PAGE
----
First, check out what happened four years ago today! Here’s more on the Groundhog Day Blizzard, and the Wikipedia Article on the Storm. Today is Groundhog Day. Legend has it that if the groundhog sees his shadow this morning, there will be six more weeks of winter. If he doesn’t, winter is pretty much over (which is really hardly ever the case on Feb. 2 in Michigan). It all began in Germany with hedgehogs and badgers. The Pennsylvania Dutch (who are really German) didn’t see any hedgehogs or badgers when they arrived in Pennsylvania, so they gave the prognosticating assignment to the local groundhog, or woodchuck (BTW, someone figured out how much wood a woodchuck could chuck).
The most famous groundhog is Punxsutawney Phil. Phil’s been giving us the long-range forecast from Gobbler’s Knob in Pennsylvania since 1887. Phil’s recent predictions are posted here. Phil correctly did predict six more weeks of winter in 2012 and 2014, but missed with his early spring forecast in 2013. Phil has predicted six more weeks of winter 102 of the last 116 years. Today he saw his shadow (despite cloudy skies in Punxsutawney) and proclaimed six more weeks of winter (good call Phil).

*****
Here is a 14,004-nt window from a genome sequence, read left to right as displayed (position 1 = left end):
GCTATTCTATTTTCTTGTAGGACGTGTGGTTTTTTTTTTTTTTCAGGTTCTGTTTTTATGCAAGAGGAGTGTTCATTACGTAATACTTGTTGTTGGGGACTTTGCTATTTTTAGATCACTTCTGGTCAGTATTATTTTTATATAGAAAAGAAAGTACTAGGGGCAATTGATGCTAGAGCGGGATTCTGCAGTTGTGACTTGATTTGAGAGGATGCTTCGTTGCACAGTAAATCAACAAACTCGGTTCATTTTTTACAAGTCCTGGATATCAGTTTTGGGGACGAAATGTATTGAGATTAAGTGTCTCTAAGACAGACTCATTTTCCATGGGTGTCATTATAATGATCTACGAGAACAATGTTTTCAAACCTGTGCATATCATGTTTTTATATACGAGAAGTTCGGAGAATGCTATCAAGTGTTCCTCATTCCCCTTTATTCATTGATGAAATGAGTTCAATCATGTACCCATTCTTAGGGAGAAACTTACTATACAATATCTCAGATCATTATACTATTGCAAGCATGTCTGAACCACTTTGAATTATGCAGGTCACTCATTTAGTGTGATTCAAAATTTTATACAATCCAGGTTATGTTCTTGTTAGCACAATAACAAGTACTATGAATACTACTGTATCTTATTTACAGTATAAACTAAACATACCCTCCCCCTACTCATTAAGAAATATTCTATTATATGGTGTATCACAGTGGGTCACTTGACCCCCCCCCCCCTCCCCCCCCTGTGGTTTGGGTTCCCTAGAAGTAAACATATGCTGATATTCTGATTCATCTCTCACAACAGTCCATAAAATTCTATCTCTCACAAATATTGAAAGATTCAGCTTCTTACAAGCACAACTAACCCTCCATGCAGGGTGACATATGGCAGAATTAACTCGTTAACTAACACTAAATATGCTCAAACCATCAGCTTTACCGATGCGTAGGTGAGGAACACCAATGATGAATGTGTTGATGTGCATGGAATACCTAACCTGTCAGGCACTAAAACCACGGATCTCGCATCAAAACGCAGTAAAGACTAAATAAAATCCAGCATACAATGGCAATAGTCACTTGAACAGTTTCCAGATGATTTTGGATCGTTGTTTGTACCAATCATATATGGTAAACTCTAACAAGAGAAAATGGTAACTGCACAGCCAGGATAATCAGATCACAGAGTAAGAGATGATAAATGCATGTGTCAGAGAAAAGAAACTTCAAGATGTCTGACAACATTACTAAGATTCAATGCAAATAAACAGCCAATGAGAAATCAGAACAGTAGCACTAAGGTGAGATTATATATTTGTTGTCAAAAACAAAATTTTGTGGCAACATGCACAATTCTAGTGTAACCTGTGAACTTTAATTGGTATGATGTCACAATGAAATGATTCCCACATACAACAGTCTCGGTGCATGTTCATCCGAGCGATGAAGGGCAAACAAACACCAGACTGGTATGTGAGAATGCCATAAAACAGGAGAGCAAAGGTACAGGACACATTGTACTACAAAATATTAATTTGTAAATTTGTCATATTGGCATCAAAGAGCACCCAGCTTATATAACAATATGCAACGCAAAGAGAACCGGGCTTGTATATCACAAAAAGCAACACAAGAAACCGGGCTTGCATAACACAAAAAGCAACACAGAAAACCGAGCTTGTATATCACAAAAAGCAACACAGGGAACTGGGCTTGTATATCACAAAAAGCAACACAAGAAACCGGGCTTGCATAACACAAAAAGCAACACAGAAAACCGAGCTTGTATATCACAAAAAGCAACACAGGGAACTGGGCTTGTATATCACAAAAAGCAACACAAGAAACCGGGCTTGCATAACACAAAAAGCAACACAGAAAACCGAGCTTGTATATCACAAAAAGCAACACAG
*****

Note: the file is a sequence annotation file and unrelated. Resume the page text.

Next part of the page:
Feb. 2 is also Candlemas Day. An old saying goes: “Half the wood and half the hay, better have left on Candlemas Day”. Of course, that means that if you have half your winter provisions left at this point…you’ll make it through the winter.
Side note: You may have seen the movie Groundhog Day, with actor Bill Murray playing a TV weatherman (the movie was filmed partly in Woodstock, Illinois – about 45 miles from where Bill Murray and I grew up – he lived about 3 blocks from me on Elmwood Ave.). Bill and I went to St. Joseph’s Elementary School in Wilmette, Illinois. We caddied together, though he caddied mostly at Indian Hill C.C. and I caddied mostly at Westmoreland C.C. He’s one year older than me. Here’s a review of the movie “Groundhog Day”.
I hereby predict that Phil will see his shadow, hence 6 more weeks of winter. BTW, any groundhog that might consider coming out of its burrow here in G.R. will have to dig through a foot of snow to see daylight. Punxsutawney Phil has his own website. They’ll announce Phil’s prediction on the TODAY SHOW this morning and we’ll probably have a little story on 24-Hour News 8 at Noon and maybe at 5:30 pm.